Bob’s Banter: Broken Vault Walls


For the first time in the history of India, the people look at their vote-casting finger and see and feel the muscle


And as fireworks lit the sky last New Year night, church and temple bells rang and calls for prayer went out from masjids, there was a feeling of hope in the country. Not so because a bearded communal chief minister spoke about progress; one suspects the kind of progress he talks about, more like a Hitlerian kind!

Not because a young Rahul Gandhi went round with A shredding machine, tearing up all the corruption policies of his government, albeit a little late. Not even because a Kejriwal has come to power in Delhi.

But because the same Delhi spoke and its voice was heard.

For years we have been good armchair critics, criticizing the government, authorities, and policies.

For years we have had hunger strikes and fasts.

For years we have voted, then stopped voting as elections were decided by caste, creed, and maybe color.

But, finally even as 2013 tottered to a hopeless end, a rocket of hope shot into the sky, blazing a trail.

The people spoke with ink on finger, the finger wagged and their voice was heard.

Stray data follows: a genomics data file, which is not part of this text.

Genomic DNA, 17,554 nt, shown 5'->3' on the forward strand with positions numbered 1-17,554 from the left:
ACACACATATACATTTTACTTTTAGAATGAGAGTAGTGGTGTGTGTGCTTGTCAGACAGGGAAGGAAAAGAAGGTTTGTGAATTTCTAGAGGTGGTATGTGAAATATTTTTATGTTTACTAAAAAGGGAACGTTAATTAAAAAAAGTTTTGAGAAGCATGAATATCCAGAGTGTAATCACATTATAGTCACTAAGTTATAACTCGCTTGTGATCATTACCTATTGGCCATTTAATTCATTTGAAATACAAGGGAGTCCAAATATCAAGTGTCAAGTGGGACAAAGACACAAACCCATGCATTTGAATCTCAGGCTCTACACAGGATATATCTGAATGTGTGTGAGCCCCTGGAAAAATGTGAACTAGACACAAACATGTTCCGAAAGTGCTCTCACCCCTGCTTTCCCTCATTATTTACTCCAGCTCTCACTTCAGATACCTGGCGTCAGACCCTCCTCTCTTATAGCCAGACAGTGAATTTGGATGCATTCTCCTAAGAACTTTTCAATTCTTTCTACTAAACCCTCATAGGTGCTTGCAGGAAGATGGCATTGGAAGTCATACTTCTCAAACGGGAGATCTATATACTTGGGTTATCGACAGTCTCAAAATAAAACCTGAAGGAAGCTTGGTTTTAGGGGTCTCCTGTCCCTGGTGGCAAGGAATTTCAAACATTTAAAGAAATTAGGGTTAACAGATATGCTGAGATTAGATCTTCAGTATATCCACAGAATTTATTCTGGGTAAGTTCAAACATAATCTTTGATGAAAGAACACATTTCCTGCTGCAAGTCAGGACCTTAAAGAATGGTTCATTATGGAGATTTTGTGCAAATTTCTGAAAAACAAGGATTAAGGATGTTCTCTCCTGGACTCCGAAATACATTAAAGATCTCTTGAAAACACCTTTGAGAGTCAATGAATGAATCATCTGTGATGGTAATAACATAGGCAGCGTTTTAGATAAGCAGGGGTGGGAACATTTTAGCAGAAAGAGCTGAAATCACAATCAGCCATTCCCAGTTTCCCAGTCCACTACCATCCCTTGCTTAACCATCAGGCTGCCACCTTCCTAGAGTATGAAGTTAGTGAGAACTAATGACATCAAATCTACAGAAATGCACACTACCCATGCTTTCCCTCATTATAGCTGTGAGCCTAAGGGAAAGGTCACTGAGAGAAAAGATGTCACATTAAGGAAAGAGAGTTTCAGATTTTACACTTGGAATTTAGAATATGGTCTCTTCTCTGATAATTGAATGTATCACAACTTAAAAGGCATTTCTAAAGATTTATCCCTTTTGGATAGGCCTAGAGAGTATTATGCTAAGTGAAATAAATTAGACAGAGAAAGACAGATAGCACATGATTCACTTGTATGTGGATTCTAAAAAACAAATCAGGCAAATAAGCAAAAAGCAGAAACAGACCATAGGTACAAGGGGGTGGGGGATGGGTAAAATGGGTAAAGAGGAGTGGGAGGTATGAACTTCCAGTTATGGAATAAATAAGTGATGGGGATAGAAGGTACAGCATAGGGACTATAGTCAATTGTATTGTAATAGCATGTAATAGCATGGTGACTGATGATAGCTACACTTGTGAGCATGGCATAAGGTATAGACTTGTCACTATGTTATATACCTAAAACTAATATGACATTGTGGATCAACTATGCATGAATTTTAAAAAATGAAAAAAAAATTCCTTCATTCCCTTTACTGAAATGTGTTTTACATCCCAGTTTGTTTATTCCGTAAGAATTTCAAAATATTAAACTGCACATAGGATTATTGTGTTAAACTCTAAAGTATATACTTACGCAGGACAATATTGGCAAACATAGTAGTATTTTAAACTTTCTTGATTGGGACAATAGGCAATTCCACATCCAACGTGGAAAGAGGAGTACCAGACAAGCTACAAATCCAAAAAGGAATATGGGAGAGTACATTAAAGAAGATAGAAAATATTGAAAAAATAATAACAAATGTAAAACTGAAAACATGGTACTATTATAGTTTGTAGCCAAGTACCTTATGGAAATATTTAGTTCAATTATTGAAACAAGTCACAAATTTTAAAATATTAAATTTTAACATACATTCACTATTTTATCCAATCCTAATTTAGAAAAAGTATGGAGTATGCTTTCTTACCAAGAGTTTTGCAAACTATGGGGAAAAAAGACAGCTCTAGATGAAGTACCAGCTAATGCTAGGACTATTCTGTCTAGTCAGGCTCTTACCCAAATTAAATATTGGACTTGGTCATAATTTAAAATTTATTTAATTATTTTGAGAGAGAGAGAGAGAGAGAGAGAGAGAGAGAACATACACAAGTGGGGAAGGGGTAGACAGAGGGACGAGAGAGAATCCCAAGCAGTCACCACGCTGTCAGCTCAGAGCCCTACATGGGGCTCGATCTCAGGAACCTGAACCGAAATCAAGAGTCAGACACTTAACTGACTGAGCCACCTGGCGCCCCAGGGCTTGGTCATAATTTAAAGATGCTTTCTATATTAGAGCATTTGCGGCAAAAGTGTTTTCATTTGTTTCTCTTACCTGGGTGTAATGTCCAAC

There’s hope for India.

Even if Modi comes to power, it will be a different Modi from the venom-spitting designer clothes-clad man we’ve been hearing. Every now and again he will from his platform, look into the distance:

“What are you looking for sir?”

“Can you see them?”

“Who sir?”

“The people!”

“Yes we can sir!”

“What do their fingers say?”

“Does it matter sir?”

And Modi will nod, because for the first time in the history of the second largest democracy in the world, the people are thinking. For the first time in the history of India, the people look at their vote-casting finger and see and feel the muscle.

“Mr Modi, you have to talk to the people, not to their fingers!”

“Their fingers have become powerful!” whispers the man who might be the next prime minister and suddenly communal forces who have split the country with their so-called religious divisions are scared.

“What do we do? Nobody is interested in a temple or mosque at the disputed site!”


“Because the people of the country, the voters, have started thinking! Disputes don’t feed stomachs!”

“This is frightening!”

It is, Mr Politician. So change quickly or be left behind. Because the vote bank has broken its vault walls. There’s hope for India, after all.


Clarion India - News, Views and Insights about Indian Muslims, Dalits, Minorities, Women and Other Marginalised and Dispossessed Communities.


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